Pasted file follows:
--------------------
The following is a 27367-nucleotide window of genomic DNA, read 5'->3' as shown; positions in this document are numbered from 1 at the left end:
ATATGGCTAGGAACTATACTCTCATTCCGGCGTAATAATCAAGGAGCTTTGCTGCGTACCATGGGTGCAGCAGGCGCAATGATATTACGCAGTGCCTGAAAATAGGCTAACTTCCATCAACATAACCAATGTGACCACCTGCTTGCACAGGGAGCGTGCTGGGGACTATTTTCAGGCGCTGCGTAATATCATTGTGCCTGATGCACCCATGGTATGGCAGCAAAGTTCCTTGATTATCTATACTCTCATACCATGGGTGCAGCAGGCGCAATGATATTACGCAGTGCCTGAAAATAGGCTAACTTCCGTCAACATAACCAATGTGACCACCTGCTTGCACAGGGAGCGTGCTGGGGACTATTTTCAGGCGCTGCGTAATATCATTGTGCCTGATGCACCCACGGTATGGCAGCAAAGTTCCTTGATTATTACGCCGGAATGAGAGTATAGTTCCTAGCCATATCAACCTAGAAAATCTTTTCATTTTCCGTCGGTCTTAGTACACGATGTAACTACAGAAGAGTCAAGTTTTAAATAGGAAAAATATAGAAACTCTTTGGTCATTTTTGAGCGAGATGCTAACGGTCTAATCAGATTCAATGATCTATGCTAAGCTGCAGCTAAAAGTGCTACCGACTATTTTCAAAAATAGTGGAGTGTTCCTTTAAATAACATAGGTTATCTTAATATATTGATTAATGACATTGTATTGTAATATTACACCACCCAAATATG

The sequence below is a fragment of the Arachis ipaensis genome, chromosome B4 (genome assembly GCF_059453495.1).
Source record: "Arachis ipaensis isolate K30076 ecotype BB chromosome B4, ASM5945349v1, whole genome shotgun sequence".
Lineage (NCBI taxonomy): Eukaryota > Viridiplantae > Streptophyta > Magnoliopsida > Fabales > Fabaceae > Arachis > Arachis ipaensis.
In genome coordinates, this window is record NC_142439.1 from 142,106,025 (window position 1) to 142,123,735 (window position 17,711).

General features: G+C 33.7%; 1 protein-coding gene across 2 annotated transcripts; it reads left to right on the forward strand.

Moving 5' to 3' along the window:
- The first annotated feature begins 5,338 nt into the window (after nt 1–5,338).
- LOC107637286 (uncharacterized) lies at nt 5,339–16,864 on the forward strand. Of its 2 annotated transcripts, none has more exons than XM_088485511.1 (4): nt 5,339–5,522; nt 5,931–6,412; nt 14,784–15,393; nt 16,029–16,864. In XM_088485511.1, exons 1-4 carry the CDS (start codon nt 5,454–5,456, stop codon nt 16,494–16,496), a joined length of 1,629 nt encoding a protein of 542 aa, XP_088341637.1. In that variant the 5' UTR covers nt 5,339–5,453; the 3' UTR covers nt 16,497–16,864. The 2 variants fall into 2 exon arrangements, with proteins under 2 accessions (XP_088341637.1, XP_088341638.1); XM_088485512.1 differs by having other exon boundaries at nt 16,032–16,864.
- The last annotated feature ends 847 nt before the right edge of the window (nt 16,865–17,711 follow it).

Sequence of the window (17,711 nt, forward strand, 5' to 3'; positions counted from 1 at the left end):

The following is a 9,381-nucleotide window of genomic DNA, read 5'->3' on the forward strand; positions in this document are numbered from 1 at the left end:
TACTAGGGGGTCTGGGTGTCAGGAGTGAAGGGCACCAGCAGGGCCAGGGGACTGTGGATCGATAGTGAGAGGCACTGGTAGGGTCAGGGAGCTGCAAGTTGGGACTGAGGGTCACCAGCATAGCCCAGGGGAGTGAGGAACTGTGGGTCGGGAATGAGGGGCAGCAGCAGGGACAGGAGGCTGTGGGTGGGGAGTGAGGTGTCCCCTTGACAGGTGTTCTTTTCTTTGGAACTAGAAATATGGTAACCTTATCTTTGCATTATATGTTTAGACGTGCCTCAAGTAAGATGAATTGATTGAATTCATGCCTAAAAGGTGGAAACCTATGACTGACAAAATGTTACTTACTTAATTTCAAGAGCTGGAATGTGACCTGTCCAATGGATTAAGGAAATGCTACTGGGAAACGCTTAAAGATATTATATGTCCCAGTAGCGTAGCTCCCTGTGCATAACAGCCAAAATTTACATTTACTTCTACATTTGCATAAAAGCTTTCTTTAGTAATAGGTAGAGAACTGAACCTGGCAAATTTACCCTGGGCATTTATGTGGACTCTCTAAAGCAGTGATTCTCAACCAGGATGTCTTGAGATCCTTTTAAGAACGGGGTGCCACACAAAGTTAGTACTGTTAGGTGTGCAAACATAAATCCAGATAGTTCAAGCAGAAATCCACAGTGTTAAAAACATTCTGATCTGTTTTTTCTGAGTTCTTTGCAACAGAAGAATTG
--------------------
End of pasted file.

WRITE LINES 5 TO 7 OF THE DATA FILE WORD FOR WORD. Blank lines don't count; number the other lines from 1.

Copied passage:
Lineage (NCBI taxonomy): Eukaryota > Viridiplantae > Streptophyta > Magnoliopsida > Fabales > Fabaceae > Arachis > Arachis ipaensis.
In genome coordinates, this window is record NC_142439.1 from 142,106,025 (window position 1) to 142,123,735 (window position 17,711).

General features: G+C 33.7%; 1 protein-coding gene across 2 annotated transcripts; it reads left to right on the forward strand.